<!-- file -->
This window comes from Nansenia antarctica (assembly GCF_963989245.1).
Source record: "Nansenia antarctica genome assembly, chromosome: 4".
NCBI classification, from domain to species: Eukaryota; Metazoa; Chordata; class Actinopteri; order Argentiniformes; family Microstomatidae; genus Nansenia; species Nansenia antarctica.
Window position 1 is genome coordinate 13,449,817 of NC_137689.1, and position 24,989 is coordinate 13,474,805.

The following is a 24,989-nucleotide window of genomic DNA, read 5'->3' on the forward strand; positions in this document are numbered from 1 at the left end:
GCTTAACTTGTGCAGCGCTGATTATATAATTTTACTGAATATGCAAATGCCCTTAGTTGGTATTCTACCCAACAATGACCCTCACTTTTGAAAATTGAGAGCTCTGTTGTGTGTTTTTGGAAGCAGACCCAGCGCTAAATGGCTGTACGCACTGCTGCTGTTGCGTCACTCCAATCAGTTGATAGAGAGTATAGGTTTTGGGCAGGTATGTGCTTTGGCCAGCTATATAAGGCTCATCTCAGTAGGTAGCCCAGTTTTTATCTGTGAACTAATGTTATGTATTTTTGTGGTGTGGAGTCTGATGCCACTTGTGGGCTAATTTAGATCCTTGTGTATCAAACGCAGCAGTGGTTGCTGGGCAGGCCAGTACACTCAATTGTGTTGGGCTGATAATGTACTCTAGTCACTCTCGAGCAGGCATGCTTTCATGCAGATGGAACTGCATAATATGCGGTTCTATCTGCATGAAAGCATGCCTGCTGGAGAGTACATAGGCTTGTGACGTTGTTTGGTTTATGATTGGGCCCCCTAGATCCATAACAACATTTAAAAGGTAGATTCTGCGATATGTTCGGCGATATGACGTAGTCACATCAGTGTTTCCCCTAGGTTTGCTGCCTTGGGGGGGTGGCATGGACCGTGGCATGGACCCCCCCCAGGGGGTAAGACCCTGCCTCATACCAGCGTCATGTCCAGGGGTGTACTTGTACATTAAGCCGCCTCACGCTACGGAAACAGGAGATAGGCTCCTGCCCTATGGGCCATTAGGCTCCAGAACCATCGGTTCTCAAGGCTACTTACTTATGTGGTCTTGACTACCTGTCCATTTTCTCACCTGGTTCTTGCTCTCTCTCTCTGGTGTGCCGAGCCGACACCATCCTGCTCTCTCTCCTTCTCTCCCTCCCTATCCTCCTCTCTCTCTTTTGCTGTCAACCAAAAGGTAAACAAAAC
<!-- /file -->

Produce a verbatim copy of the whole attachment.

This window comes from Nansenia antarctica (assembly GCF_963989245.1).
Source record: "Nansenia antarctica genome assembly, chromosome: 4".
NCBI classification, from domain to species: Eukaryota; Metazoa; Chordata; class Actinopteri; order Argentiniformes; family Microstomatidae; genus Nansenia; species Nansenia antarctica.
Window position 1 is genome coordinate 13,449,817 of NC_137689.1, and position 24,989 is coordinate 13,474,805.

The following is a 24,989-nucleotide window of genomic DNA, read 5'->3' on the forward strand; positions in this document are numbered from 1 at the left end:
GCTTAACTTGTGCAGCGCTGATTATATAATTTTACTGAATATGCAAATGCCCTTAGTTGGTATTCTACCCAACAATGACCCTCACTTTTGAAAATTGAGAGCTCTGTTGTGTGTTTTTGGAAGCAGACCCAGCGCTAAATGGCTGTACGCACTGCTGCTGTTGCGTCACTCCAATCAGTTGATAGAGAGTATAGGTTTTGGGCAGGTATGTGCTTTGGCCAGCTATATAAGGCTCATCTCAGTAGGTAGCCCAGTTTTTATCTGTGAACTAATGTTATGTATTTTTGTGGTGTGGAGTCTGATGCCACTTGTGGGCTAATTTAGATCCTTGTGTATCAAACGCAGCAGTGGTTGCTGGGCAGGCCAGTACACTCAATTGTGTTGGGCTGATAATGTACTCTAGTCACTCTCGAGCAGGCATGCTTTCATGCAGATGGAACTGCATAATATGCGGTTCTATCTGCATGAAAGCATGCCTGCTGGAGAGTACATAGGCTTGTGACGTTGTTTGGTTTATGATTGGGCCCCCTAGATCCATAACAACATTTAAAAGGTAGATTCTGCGATATGTTCGGCGATATGACGTAGTCACATCAGTGTTTCCCCTAGGTTTGCTGCCTTGGGGGGGTGGCATGGACCGTGGCATGGACCCCCCCCAGGGGGTAAGACCCTGCCTCATACCAGCGTCATGTCCAGGGGTGTACTTGTACATTAAGCCGCCTCACGCTACGGAAACAGGAGATAGGCTCCTGCCCTATGGGCCATTAGGCTCCAGAACCATCGGTTCTCAAGGCTACTTACTTATGTGGTCTTGACTACCTGTCCATTTTCTCACCTGGTTCTTGCTCTCTCTCTCTGGTGTGCCGAGCCGACACCATCCTGCTCTCTCTCCTTCTCTCCCTCCCTATCCTCCTCTCTCTCTTTTGCTGTCAACCAAAAGGTAAACAAAAC